A spice so without problems available on our eating tables now, black pepper was as soon as a surprisingly precious commodity, having attracted buyers and invaders to India who got here with the only purpose of taking lower back with them this “black gold.” Black pepper, the tiny, hard, nut-like berry, changed into first stated as a cooking spice in Tamil history in Sangam literature dating again to three hundred BC. Tracing the origins and evolution of this spice, JW Marriott Chandigarh is establishing a Black Pepper Food Festival, a unique exploration of the Tamil cuisine throughout the Sangam, Medieval and Contemporary eras of Tamil records. The pageant will explore how, from being black pepper oriented in the Sangam generation, Tamil cuisine got infused with different spices via outsiders who have been drawn to India with the aid of this precise spice.
To create an experience, one steeped in the history of black pepper and Tamil delicacies, renowned food historian and chef Sridevi Balasubramanian, popularly known as Shri Bala, an expert on Tamil cuisine, has been invited to curate the Black Pepper Food Festival. An epicurean initiative to trace the journey of spices in India through a culinary sojourn of Southern Deccan area of Tamizhagam, Bala, who has an eager interest inside the evolution of meals from pre-ancient instances to the modern, has recreated a whole menu of Tamilian dishes covering three eras spanning 3,000 years.
“The menu capabilities ancient Indian recipes made from easy substances from the pre-historical Sangam technology to the more complicated recipes especially from the Southern Deccan. The pageant highlights are historic rustic recipes from the Sangam era in Tamizhagam or the antique Tamil empire, which use handiest black pepper as the spicing agent,” stated Bala, talking approximately the traditional spices she has were given for the pageant.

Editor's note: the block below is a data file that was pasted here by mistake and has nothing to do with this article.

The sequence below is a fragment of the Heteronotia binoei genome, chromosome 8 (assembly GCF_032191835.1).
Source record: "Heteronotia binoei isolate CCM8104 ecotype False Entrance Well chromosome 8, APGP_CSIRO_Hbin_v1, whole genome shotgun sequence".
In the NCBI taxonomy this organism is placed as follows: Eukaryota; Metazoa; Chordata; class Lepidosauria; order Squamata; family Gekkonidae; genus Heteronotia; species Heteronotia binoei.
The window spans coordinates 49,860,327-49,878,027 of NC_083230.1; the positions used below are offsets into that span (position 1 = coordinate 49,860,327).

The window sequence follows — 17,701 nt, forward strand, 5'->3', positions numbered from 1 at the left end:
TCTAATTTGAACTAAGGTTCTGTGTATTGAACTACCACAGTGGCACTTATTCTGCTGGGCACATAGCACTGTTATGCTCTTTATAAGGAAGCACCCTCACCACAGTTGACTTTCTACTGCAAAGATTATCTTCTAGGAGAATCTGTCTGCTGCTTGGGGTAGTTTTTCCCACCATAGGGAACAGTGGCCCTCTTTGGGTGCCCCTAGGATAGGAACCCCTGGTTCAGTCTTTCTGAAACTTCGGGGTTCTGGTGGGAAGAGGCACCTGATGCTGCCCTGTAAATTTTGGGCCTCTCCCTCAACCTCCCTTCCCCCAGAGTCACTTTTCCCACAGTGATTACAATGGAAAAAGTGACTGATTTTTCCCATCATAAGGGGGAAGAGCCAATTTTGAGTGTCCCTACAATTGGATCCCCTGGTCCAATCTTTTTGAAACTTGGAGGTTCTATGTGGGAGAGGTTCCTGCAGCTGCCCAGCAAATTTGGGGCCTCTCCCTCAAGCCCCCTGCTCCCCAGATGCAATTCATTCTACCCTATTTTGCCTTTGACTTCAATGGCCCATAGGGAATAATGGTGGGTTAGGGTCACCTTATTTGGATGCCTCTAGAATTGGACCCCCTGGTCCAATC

On the menu are dishes organized with just black pepper because the spice, however, presents a ramification of flavors thanks to other ancient components and cooking techniques. For example, Druva grass smoked meat in which Druva grass is used to smoke and cook dinner mutton is spiced handiest with black pepper. However, the smoke of Druva grass lends a weird, highly spiced flavor to the beef corresponding to the modern-day garam masala.
The festival moves ahead in time to explore the medieval era of Tamil delicacies from the Sangam Era, ruled via black pepper. The Arabs, Dutch and Portuguese got here to India through the ocean path. Chilies and tomatoes were delivered to the Indian cuisine at some stage in this time, and it was at some point, purple curry recipes flourished in Tamizhagam. Soupy curries like Mutton Paya, the Goat leg curry soup, or Pallipalayam, a highly spiced gravy, are a part of the competition. Each has a liberal use of chilies within the gravies.
Explaining the contemporary Tamizhaga delicacies, Bala says the Mughals and Britishers have had predominant and lengthy-lasting effects over Indian delicacies in the south. Several spices like cloves, black cardamom, and megastar anise got brought from Mughlai delicacies to Indian delicacies. Elements like potatoes became a part of our day-by-day cooking because of the continental influence. The cognizance of the pageant is on real meals from the ancient Tamizhaga place that spread across Tamil Nadu, Kerala, and Karnataka and Andhra Pradesh elements.
A must-try from the Sangam Era is Mukkani Payasam, an aggregate of jackfruit, banana, and mango. There may be Manga Meen Kuzhumbu, fish with raw mango gravy, and Eral Keerai Kuzhumbu, prawns with amaranth gravy for meat fanatics. Representing the modern-day day recipes is Sodhi or the candy coconut milk gravy, cooked in conjunction with a collection of seasonal greens and gives a subtle burst of flavors. Finally, for those with an insatiable candy enamel, Serki Bath or the Cottonseed and rice pudding from the Medieval technology and the Kavuni Arisi Halwa or the black rice pudding from the present-day technology are should-haves.